We trust our sciences to operate on a plane of objectivity and fact in a world of subjectivity and cultural ideologies, but should we? In The Age of Scientific Sexism, philosopher Mari Ruti offers a biting critique of the gender profiling tendencies of evolutionary psychology, untangling the insidious threads of various gender mythologies that have infiltrated-or perhaps even define-this faux-science.
Cloaked in the guise of fact, evolutionary psychology continually brings retrograde models of sexuality into mainstream culture: it insists that men and women live in two completely different psychological, emotional, and sexual universes, and that they will consequently always be locked in a vicious battle of the sexes. Among these regressive arguments is the assumption that men's sexuality is urgent and indiscriminate, whereas women are “naturally” reluctant, reticent, and choosy-a concept constructed to justify masculine behavior, such as cheating, that women have historically found painful.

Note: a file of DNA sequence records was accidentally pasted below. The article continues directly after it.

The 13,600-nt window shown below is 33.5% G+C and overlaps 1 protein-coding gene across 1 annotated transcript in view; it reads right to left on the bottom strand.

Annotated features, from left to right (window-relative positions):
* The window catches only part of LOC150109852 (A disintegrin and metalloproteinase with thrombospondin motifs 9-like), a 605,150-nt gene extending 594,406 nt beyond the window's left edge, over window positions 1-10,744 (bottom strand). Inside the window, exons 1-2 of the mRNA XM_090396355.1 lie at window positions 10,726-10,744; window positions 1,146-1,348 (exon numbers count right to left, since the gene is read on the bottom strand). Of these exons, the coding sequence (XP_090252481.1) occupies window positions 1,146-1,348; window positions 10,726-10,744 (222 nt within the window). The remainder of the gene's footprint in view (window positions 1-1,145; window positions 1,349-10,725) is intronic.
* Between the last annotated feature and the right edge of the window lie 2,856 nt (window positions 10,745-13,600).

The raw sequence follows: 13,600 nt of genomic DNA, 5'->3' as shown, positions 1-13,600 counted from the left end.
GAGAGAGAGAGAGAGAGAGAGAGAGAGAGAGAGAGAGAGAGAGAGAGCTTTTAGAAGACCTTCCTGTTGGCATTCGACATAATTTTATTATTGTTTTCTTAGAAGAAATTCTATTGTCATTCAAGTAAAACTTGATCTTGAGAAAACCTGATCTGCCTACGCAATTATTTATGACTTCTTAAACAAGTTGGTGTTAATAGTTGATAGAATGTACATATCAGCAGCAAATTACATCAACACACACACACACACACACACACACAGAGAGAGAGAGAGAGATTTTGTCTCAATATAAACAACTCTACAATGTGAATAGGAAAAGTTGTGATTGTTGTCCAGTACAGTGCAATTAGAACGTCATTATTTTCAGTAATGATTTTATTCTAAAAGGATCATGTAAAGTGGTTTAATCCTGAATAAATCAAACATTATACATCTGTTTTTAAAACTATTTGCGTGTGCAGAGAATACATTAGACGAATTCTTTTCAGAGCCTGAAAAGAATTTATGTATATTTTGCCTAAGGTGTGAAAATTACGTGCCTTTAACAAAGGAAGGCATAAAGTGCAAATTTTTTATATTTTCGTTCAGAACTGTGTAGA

On its most basic level, The Age of Scientific Sexism explores our impulse to “explain” romantic behavior through science: in the increasingly egalitarian gender landscape of our society, why are we so eager to embrace the rampant gender profiling that evolutionary psychology promotes? Perhaps these simplistic gender caricatures owe their popularity, at least in part, to our overly pragmatic society, in which we live in constant search for easy answers to complex questions.
About the Author:
Mari Ruti (PhD, Harvard University) is Professor of Critical Theory at the University of Toronto, Canada. She is the author of five academic books, including The Summons of Love (2011), The Singularity of Being: Lacan and the Immortal Within (2012), and The Call of Character: Living a Life Worth Living (2013). She has also published a trade book: The Case for Falling in Love: Why We Can't Control the Madness of Love – and Why That's the Best Part (2011).